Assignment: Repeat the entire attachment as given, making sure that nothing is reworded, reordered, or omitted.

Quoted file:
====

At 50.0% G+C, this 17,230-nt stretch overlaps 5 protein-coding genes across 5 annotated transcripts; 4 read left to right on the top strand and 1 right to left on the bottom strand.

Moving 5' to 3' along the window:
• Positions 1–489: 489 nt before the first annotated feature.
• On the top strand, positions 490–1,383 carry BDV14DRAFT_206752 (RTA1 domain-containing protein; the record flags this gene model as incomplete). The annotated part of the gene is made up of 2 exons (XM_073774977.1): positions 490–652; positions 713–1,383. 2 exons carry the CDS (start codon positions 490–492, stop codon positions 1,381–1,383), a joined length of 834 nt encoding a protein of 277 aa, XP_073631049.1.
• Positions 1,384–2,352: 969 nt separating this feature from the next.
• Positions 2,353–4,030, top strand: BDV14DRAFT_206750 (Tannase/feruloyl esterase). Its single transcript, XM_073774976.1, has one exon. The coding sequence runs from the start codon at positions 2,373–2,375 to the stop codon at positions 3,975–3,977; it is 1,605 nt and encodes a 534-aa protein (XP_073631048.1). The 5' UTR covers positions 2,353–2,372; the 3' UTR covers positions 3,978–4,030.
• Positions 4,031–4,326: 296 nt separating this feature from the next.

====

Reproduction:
At 50.0% G+C, this 17,230-nt stretch overlaps 5 protein-coding genes across 5 annotated transcripts; 4 read left to right on the top strand and 1 right to left on the bottom strand.

Moving 5' to 3' along the window:
• Positions 1–489: 489 nt before the first annotated feature.
• On the top strand, positions 490–1,383 carry BDV14DRAFT_206752 (RTA1 domain-containing protein; the record flags this gene model as incomplete). The annotated part of the gene is made up of 2 exons (XM_073774977.1): positions 490–652; positions 713–1,383. 2 exons carry the CDS (start codon positions 490–492, stop codon positions 1,381–1,383), a joined length of 834 nt encoding a protein of 277 aa, XP_073631049.1.
• Positions 1,384–2,352: 969 nt separating this feature from the next.
• Positions 2,353–4,030, top strand: BDV14DRAFT_206750 (Tannase/feruloyl esterase). Its single transcript, XM_073774976.1, has one exon. The coding sequence runs from the start codon at positions 2,373–2,375 to the stop codon at positions 3,975–3,977; it is 1,605 nt and encodes a 534-aa protein (XP_073631048.1). The 5' UTR covers positions 2,353–2,372; the 3' UTR covers positions 3,978–4,030.
• Positions 4,031–4,326: 296 nt separating this feature from the next.